8 Dear Madelyne: I thought it would be fun to work together

Dear Madelyne:
I thought it would be fun to work together on the creative project linked to the wonderful duck sketch you sent me recently.  The watercolor sketch was of a duck in the lovely book I sent you earlier this summer about a dress designer and her animal friends. 
Here is a questionnaire for you to respond to if you want to—no pressure.
Should “our” duck be male or female? M
Propose at least two possible names for “our” duck. Alfred
Which format do you prefer for this project—narrative poetry (a poem that tells a story) or prose (such as a short story or a fairy tale or a beast fable) or a one-act play?
Should it be funny or serious? Fairly-tale/ both
Would you like it have any romance (such as a courtship or a wedding) or to focus on family relationships or friendship? friendship
If you have any other special requests, let me know.  (For example, would you like to be a character in the project?)
Patricia Harkins- Pierre, Ph.D.
Professor of English
Chair of EHMLA (English, Humanities, Modern Languages and Philosophy)
CLASS (College of Liberal Arts and Social Sciences)
University of the Virgin Islands
pharkin@uvi.edu / 340-693-1357
Alfred’s New Friend (Century Schoolbook Type/ 14 pt./ MLA format)
Once upon a time, not so long ago, on a small green island in the great Caribbean sea, there was a large, handsome white duck named Alfred, with blue eyes and bright orange, webbed feet.
Alfred knew he was loved. His mother had told him so often when he was just a young duckling with six brothers and sisters who loved him as well, even though he sometimes annoyed them, and sometimes they annoyed him too.
Alfred knew he was smart. His father had told him so just before he left the farm where he was born and raised for the first six months of his life. “Alfred, my boy,” he said, bobbing his white head up and down to emphasize his point, “You have your mother’s good looks but never forget you also have your father’s fine brain.”
Alfred knew he was special. Becky Jones, the 12-year-old girl he had learned to love almost as much as he had loved his favorite sister, told him so often. She told him so when he first came to live with her just before Christmas almost two years ago and she still told him so every morning when she fed him breakfast in his pen.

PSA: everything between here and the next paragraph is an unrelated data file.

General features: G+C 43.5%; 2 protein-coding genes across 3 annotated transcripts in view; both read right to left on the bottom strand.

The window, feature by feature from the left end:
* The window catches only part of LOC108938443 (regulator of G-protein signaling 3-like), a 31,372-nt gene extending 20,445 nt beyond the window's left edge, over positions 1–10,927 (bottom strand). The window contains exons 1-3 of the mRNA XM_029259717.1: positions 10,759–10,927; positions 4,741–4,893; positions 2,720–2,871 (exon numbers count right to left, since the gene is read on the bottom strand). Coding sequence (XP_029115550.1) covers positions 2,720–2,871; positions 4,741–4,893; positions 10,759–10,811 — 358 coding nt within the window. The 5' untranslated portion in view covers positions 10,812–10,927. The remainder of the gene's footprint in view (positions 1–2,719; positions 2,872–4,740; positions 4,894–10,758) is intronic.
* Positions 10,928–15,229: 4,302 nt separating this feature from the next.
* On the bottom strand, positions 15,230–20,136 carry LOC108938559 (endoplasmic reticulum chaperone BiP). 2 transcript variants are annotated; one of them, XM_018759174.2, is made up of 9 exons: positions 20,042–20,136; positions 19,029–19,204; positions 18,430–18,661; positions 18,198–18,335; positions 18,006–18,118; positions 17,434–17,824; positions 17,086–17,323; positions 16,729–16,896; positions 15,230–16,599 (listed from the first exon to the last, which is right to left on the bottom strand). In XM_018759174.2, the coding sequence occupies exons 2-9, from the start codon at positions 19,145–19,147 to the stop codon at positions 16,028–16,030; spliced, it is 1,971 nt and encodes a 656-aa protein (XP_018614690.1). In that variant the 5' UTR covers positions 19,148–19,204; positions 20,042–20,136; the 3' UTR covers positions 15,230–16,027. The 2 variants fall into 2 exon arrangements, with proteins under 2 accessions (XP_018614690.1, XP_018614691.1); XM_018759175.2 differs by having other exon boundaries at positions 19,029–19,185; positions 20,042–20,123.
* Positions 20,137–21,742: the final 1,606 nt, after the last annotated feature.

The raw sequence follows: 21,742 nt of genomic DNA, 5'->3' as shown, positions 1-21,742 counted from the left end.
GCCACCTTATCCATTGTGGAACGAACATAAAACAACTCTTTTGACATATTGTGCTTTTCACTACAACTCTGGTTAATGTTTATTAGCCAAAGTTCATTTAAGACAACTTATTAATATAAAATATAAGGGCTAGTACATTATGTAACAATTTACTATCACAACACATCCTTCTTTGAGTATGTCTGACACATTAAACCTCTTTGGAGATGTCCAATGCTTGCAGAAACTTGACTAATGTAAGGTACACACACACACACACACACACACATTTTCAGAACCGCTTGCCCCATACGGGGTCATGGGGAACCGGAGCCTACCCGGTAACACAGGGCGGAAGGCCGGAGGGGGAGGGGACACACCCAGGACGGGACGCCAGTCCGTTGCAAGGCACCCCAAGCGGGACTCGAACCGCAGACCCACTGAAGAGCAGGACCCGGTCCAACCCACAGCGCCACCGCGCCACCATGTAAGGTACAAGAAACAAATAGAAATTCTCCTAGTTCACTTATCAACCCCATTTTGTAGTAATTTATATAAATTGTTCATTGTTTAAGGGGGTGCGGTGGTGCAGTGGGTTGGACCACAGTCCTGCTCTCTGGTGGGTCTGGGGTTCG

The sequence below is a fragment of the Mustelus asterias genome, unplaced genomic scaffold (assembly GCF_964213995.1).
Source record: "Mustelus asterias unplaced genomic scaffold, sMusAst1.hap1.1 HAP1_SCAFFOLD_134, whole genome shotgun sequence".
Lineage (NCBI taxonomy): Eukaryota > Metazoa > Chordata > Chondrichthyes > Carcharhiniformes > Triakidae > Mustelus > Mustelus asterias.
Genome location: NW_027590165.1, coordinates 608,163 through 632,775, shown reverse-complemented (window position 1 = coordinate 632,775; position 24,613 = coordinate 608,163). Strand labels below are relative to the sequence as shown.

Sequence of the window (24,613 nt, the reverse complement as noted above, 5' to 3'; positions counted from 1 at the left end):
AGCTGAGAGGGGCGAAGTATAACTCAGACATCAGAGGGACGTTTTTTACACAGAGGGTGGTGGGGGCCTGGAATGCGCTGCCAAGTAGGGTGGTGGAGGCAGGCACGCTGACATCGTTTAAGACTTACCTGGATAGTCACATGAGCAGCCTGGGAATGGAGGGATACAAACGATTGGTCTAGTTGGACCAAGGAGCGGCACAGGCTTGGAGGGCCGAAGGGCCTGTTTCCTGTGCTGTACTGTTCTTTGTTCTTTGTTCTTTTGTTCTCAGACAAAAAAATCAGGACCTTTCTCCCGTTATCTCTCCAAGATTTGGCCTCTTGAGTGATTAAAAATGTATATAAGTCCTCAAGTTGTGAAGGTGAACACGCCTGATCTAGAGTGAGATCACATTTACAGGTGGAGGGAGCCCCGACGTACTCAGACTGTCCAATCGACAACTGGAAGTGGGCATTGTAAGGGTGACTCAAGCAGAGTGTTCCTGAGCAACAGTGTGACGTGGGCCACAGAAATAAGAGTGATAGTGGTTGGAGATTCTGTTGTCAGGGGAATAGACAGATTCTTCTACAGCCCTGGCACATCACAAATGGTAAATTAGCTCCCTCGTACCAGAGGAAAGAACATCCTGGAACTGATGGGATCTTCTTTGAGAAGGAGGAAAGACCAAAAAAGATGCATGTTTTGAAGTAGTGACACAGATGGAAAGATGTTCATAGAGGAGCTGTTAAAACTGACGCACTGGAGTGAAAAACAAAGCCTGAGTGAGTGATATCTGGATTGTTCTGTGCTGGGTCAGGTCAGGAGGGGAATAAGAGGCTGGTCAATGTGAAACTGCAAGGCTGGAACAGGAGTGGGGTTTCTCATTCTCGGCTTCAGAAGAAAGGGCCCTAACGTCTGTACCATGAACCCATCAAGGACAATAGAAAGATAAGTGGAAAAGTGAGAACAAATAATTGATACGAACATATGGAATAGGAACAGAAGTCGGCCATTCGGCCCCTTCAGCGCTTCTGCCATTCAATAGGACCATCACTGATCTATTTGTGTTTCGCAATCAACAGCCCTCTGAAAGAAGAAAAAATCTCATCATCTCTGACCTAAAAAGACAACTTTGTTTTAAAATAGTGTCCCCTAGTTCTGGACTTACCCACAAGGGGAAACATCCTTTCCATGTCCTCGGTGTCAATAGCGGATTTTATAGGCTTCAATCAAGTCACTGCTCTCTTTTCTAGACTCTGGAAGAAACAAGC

First, she would empty his large water bucket and use her father’s long hose to fill it with fresh cistern water. Then she would pour some of his special dry duck food into the bowl with his name on it that she had given him for his first birthday. Finally, before she went back to the house to eat her own breakfast she would bend down and softly say, “You know, if Billy saw you now, he would have every right to call you Mr. Messy—you are the messiest eater and drinker I ever saw. Look at how you fling your food around.” Just in case she had hurt his feelings, she would always add, “But Daddy says that’s the way all ducks eat and drink. Don’t worry. No other duck in the world could ever be as special to me as my Alfy.”
No wonder Alfred was very fond of Becky. She always spoke to him in soft voice, and she fed him treats often—dried mealworms that Becky’s mother ordered online were his favorite treat, so crunchy and tasty. Becky stroked his head, and sometimes held him gently in her arms. When he followed her in the backyard she laughed, but never too loudly. And she never scolded him because he was messy. He often wished she understood him when he tried to talk to her though.
Alfred was not very fond of Billy, however. Billy was Becky’s younger brother. He had just turned 8. He liked to shout and jump up and down, and sometimes he chased Alfred or called him mean nicknames, like “Mr. Smelly Bird.” Once he even threw sticks at him. Alfred never tried to talk to Billy. In fact, as soon as he saw Billy come into the back yard alone, Alfred would do his best to hide inside his own little house in the pen Mr. Jones had built for him or fly low and fast over Billy’s head and beat his wings, to chase him away.
Mrs. Jones liked Alfred, who provided lots of manure for her small garden and who never nipped at her ankles or tried to push his way past her into her tidy house. She scolded Billy whenever he teased the duck. “Now Billy,” she would say. “Alfred is a very nice duck. He comes whenever I call his name. He could teach you some good manners. Why not be his friend?”
But Billy just stuck out his lip, sucked his teeth rudely, and scowled at both his mother and Alfred.
Mr. Jones liked Alfred because he never quacked without a good reason and he appreciated whatever Mr. Jones made for him, like the cement pond or his very own house where he could shelter from a heavy rain or the hot summer sun.
Whenever Alfred swam in the pond, he would bob his head often to show much he enjoyed the clear, calm water, and when he got out, he would shake his tail feathers in delight, glad whenever Mr. Jones saw him.
“I never knew a duck could be grateful,” he’d say, smiling at Alfred. “If I’d known what a good pet a duck could be, messy or not, I would have gotten one years ago.”
Mr. Jones tried to reason with Billy whenever he was mean to Alfred, but it did no good as far as Alfred could tell. Billy would just wait until Mr. Jones’ back was turned and then he would stick his tongue out at Alfred or cross his eyes.